David Polreis

After waiting almost four years for an explanation, the public finally heard what happened the night two-year-old David Polreis was killed in one of the most publicized cases involving AT.

The original trial was one of the first where Reactive Attachment Disorder (RAD) was a significant element for the defense. As with other attempts to blame the tragic outcome on the child, it was to fail. But Renee Polreis and her AT defenders keep trying.

Renee, who’d adopted the boy from Russia six months before his death, told a rapt courtroom that she apparently “lost it” the night of February 9, 1996. In the short time she had the boy, she testified, he’d driven her crazy with his tantrums and bizarre behavior, and it was destroying her marriage.

Renee claimed that the tragic climax occurred after she had caught David sexually abusing himself with a spatula handle and he had smeared feces throughout the laundry room and Renee

“He came at me,” she testified at the June 13 hearing, at which she requested a reduction in the 22-year prison sentence imposed after her 1997 trial. “I hit him with the spatula. I fought him. I didn’t want him to hurt me. I didn’t want to hurt him, either.”

It was essentially what prosecutors had believed all along. They’d suspected that the boy, who was reported as suffering from Reactive Attachment Disorder, had driven Polreis to the edge with behaviors that included physical attacks on her and her other adopted son. But it hadn’t stopped them from charging her with child abuse resulting in death, or in fighting her request for a sentence reduction later.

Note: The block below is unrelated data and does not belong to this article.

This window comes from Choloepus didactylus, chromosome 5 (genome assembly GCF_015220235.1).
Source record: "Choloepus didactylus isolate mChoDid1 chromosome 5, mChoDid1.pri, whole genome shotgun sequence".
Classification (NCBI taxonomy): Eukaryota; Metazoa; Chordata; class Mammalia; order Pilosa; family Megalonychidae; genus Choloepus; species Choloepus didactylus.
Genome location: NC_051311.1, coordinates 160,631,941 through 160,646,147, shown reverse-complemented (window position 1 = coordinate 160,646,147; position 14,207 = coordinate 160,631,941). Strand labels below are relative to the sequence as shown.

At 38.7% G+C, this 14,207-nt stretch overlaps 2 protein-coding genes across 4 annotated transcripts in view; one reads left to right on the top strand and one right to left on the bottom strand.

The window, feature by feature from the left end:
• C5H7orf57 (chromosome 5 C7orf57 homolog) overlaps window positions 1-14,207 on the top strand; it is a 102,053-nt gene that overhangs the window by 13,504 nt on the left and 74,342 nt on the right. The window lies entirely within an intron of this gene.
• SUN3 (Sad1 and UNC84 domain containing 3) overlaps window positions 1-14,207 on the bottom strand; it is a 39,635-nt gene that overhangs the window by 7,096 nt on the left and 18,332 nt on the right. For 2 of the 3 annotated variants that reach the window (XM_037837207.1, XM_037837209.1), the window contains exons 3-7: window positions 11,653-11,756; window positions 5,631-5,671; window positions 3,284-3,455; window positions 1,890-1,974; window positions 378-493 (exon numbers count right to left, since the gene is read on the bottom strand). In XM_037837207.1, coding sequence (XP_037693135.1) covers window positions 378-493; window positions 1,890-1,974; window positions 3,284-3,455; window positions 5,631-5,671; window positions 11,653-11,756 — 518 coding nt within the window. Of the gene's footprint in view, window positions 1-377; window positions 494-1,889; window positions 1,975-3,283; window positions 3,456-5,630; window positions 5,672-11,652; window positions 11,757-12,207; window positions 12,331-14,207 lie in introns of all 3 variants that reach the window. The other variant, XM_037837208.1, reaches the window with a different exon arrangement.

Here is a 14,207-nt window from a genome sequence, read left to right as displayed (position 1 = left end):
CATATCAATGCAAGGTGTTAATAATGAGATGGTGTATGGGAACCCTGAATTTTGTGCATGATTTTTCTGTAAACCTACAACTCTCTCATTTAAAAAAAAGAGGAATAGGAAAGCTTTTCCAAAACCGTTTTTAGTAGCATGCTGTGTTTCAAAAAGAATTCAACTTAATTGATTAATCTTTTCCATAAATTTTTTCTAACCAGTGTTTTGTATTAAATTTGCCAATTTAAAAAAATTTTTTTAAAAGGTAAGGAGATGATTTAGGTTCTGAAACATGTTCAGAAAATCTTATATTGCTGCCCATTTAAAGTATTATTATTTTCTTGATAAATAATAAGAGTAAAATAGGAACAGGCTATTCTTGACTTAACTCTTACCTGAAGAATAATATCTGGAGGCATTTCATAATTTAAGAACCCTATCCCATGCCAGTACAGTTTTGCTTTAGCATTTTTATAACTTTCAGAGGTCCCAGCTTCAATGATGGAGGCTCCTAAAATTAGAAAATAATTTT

Polreis’s accounts kept changing during the original trial. First it was that the child had beaten himself to death. Then it was that David had attacked Renee, and she killed the 24-pound boy in self-defense. Observers, prosecutors, and ultimately the jury had trouble accepting any of it.

The parents had been taking AT therapists, Byron Norton and Lloyd Boggs, the latter trained at the Attachment Center of Evergreen (ACE). Mourners at little David’s funeral were asked to make contributions in his name — to ACE. From that point on, the AT community rallied to her defense.

Polreis’s lawyers called Foster Cline to the stand at the sentence-reduction hearing in 2000. Cline, a former Evergreen psychiatrist who lectures and publishes out of Idaho, has been one of Colorado’s most controversial medical figures, and a founder of the AT movement. In his opinion, Cline said on the stand, David Polreis had suffered from RAD. But that wasn’t why he’d paid his own way to testify. Cline had come to Colorado to plead for leniency for Polreis.

“I’m doing it because there’s been a great wrong, and I don’t feel this woman’s life should be ruined because of this incident,” Cline told the court. “I believe in justice, but in an abnormal situation like I believe this is, the justice system can go wrong. In an abnormal situation, a mother can go wrong.”

Cline claimed to have seen firsthand what RAD-afflicted children can do to a family: parents seeking help for their children describe six-year-olds who hit, bite, swear, scream and kick, four-year-olds who try to choke a younger sibling, boys who hide knives under their beds, girls who threaten to kill their parents while they sleep.

The judge reduced the imposed sentence from 22 years to 18. Under current guidelines, she could become eligible for parole sometime in 2009.

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